The cost of the program, including the loan capital, three training sessions, and other fees is $274 per family or $34 per family member.  Our goal is to have 100 families on the program by the end of July.

Could you help provide a loan for one family or one family member?

As you hear more about Kony (IC’s “Kony 2012”campaign will make a major promotional push from April 16th-21th) please remember that you can actually help bring life and love back to the people Kony tried to destroy. The complete details of our project and links for donating can be found on BrightHope.org at http://bit.ly/BrightHopeKONY.

Don’t forget to share this post with your friends and write a personal note when you do.

Zambia’s Tree Shortage Increases Poverty

Zambia is one of the highest rated countries for deforestation, in fact, it is ranked in the top five. Why?

  • Increasing demand for firewood and charcoal, especially in urban populations.
  • Charcoal making and slash-and-burn farming yield short-term gains, but long-term destruction of the environment.

You could say that rural families are quite literally burning through their children’s inheritance.

Bright Hope recently began work on Mbabala Island in Zambia and found the island to be a devastating example of the impacts of deforestation. With just over 5,000 people living on the island, all of the trees, except for a few fruit varieties have been chopped down. The expense of importing wood from the mainland is high. Families who can’t afford to buy wood make a five mile round trip walk around the island looking for scrap to burn.

Many resort to burning grass, which results in under-cooked food and poor or no water sterilization. Poor hygiene is also an issue as bathing is reduced when only cold water is available. The standard of living declines because families spend the majority of their money on firewood instead of food, school and clothing.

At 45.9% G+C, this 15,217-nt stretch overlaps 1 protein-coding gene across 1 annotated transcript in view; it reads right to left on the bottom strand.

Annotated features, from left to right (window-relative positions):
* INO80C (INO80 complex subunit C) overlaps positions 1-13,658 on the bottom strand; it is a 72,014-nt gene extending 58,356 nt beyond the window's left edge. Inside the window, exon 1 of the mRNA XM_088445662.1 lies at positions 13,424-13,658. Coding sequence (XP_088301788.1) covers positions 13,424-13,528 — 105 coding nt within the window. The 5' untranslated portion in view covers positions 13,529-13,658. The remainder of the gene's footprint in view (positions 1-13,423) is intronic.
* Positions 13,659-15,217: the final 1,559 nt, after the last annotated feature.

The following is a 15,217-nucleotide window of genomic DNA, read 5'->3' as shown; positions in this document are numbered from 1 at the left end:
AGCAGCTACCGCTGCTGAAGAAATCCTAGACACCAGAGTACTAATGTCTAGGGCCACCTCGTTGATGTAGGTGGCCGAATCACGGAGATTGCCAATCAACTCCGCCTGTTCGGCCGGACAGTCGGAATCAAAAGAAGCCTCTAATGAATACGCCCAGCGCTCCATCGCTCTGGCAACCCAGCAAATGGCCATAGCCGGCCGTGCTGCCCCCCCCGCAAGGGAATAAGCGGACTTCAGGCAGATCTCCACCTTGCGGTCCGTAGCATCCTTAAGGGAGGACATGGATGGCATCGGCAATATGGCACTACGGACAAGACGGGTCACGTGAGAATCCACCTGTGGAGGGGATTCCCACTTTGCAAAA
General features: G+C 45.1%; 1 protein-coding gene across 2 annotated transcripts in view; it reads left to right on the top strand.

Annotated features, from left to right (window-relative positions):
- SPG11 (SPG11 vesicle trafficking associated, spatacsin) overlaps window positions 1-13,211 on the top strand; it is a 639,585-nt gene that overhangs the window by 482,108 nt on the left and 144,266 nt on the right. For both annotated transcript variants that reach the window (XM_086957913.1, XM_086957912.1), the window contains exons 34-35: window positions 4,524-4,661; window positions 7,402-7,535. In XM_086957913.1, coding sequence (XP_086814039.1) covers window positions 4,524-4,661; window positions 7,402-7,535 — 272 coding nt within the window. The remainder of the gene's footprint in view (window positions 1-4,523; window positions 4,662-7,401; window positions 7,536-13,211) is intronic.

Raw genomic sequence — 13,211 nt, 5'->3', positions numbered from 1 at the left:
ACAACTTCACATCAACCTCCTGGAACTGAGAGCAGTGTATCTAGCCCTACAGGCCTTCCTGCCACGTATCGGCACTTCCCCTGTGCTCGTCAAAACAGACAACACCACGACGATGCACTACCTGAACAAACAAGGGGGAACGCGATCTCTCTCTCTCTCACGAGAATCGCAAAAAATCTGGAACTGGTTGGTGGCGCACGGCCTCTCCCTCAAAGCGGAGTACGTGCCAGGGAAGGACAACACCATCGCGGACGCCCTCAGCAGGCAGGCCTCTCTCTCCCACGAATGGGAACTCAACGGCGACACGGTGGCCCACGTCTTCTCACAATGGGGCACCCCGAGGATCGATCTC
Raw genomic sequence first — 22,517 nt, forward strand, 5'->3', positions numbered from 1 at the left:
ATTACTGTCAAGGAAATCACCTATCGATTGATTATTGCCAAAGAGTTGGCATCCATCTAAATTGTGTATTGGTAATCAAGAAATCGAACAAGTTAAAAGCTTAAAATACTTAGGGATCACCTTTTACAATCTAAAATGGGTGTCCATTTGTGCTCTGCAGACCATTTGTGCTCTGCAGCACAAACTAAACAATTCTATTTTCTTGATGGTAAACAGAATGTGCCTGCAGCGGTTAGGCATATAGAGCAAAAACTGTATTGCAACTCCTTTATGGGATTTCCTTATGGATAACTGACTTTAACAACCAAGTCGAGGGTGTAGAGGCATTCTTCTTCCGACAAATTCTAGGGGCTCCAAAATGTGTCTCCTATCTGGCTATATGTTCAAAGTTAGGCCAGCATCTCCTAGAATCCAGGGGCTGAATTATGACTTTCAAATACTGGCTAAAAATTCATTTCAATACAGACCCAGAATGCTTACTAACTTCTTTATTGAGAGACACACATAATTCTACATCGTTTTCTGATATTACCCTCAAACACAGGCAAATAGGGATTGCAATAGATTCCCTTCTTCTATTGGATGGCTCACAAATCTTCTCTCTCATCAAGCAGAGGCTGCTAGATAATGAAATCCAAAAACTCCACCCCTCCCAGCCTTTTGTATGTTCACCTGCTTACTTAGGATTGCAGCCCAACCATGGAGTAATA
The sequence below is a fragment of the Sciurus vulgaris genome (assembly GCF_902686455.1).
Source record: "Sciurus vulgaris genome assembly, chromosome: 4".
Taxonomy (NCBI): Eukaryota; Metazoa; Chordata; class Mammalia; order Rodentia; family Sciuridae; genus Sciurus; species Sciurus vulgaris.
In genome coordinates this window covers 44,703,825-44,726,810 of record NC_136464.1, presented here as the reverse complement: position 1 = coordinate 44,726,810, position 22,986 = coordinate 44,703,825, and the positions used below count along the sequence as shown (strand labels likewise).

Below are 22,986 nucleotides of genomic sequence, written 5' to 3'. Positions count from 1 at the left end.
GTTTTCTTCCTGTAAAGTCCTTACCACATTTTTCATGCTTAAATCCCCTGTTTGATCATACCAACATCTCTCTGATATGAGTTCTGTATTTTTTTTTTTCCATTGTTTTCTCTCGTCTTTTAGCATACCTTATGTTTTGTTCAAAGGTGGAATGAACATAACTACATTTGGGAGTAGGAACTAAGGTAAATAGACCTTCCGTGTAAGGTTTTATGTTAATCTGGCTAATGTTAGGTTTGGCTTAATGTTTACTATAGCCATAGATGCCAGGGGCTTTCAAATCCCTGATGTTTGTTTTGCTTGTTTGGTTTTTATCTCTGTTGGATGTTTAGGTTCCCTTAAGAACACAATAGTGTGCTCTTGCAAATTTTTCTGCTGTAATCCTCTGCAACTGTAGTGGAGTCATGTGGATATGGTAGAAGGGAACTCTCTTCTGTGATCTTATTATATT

Fortunately, with a little education and ingenuity, the situation on Mbabala Island can be reversed. Working through island churches loans will be provided to help people plant tree farms. The loans will enable poor families to plant a multitude of trees that are fast-growing and great for use as building materials.

Changing lives by providing a micro-loan is a simple and effective way to lift people out of poverty without giving handouts and creating dependency.  Click here to SUPPORT THE MBABALA ISLAND PROJECT.

Upcoming Special Events:

Bright Hope is hosting two Bright Hope Council and Board of Advocate events featuring our Zambian Partnership Developers, Mark and Carmen Brubacher.  The first is in downtown Chicago, 131 S. Dearborn, 30th Floor,  on March 8th, 2012 at 7:30AM-9:00AM and the second at Bright Hope in Hoffman Estates, IL on March 9th, 2012 at 10AM.   If you would like to receive an invitation and RSVP for either of these events please contact Madelynn Reyes at Bright Hope 224-520-6133. 

Click these links for more information about becoming a MEMBER of Bright Hope or to join our Bright Hope COUNCIL or BOARD OF ADVOCATES.